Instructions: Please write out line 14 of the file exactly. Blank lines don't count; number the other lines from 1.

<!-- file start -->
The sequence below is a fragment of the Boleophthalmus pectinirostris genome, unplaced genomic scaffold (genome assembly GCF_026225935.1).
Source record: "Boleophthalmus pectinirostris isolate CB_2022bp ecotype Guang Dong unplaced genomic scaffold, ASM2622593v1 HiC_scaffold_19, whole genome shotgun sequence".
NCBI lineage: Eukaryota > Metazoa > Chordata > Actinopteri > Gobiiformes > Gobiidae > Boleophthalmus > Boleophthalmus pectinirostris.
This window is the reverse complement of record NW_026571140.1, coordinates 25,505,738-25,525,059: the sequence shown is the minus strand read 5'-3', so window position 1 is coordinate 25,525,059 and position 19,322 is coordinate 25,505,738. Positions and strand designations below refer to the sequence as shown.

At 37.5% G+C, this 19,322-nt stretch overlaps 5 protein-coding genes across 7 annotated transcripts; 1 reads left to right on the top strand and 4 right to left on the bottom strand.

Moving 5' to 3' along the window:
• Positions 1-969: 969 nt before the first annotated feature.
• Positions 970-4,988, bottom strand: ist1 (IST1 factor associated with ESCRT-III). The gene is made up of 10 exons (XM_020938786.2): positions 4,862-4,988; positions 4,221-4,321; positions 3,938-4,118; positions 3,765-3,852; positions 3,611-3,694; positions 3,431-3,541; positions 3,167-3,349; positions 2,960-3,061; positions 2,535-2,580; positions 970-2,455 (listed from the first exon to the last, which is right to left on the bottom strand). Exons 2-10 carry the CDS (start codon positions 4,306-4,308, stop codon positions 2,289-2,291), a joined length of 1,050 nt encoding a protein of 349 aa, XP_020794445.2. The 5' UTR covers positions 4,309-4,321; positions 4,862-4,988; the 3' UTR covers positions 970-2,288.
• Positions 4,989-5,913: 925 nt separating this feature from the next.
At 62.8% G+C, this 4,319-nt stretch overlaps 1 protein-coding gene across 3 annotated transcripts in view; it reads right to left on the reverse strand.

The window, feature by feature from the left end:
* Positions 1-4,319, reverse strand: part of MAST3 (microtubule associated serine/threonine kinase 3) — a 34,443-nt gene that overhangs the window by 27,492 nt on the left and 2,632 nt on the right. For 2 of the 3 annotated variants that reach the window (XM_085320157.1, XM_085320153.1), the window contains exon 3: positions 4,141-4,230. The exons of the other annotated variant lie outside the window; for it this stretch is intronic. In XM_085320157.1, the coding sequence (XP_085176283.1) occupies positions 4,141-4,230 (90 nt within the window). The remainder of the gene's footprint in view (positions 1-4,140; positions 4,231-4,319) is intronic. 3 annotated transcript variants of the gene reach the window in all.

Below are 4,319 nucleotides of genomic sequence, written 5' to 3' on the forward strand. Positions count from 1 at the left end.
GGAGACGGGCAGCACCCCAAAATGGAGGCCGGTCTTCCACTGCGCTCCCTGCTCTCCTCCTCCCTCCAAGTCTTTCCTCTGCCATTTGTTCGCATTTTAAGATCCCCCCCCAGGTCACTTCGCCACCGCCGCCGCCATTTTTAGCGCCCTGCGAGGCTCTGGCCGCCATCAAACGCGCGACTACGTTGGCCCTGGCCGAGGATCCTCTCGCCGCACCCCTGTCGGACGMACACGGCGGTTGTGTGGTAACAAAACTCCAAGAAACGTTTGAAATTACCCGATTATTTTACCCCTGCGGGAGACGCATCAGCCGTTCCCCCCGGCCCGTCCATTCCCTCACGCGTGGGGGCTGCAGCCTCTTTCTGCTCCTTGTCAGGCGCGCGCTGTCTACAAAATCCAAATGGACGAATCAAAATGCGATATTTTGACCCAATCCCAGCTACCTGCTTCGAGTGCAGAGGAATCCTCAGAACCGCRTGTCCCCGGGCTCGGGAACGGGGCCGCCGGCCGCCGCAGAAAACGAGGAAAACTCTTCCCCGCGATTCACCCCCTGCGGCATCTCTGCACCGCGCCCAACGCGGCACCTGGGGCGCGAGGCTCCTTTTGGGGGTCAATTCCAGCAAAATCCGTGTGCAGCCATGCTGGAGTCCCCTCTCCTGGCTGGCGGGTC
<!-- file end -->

GGAGACGGGCAGCACCCCAAAATGGAGGCCGGTCTTCCACTGCGCTCCCTGCTCTCCTCCTCCCTCCAAGTCTTTCCTCTGCCATTTGTTCGCATTTTAAGATCCCCCCCCAGGTCACTTCGCCACCGCCGCCGCCATTTTTAGCGCCCTGCGAGGCTCTGGCCGCCATCAAACGCGCGACTACGTTGGCCCTGGCCGAGGATCCTCTCGCCGCACCCCTGTCGGACGMACACGGCGGTTGTGTGGTAACAAAACTCCAAGAAACGTTTGAAATTACCCGATTATTTTACCCCTGCGGGAGACGCATCAGCCGTTCCCCCCGGCCCGTCCATTCCCTCACGCGTGGGGGCTGCAGCCTCTTTCTGCTCCTTGTCAGGCGCGCGCTGTCTACAAAATCCAAATGGACGAATCAAAATGCGATATTTTGACCCAATCCCAGCTACCTGCTTCGAGTGCAGAGGAATCCTCAGAACCGCRTGTCCCCGGGCTCGGGAACGGGGCCGCCGGCCGCCGCAGAAAACGAGGAAAACTCTTCCCCGCGATTCACCCCCTGCGGCATCTCTGCACCGCGCCCAACGCGGCACCTGGGGCGCGAGGCTCCTTTTGGGGGTCAATTCCAGCAAAATCCGTGTGCAGCCATGCTGGAGTCCCCTCTCCTGGCTGGCGGGTC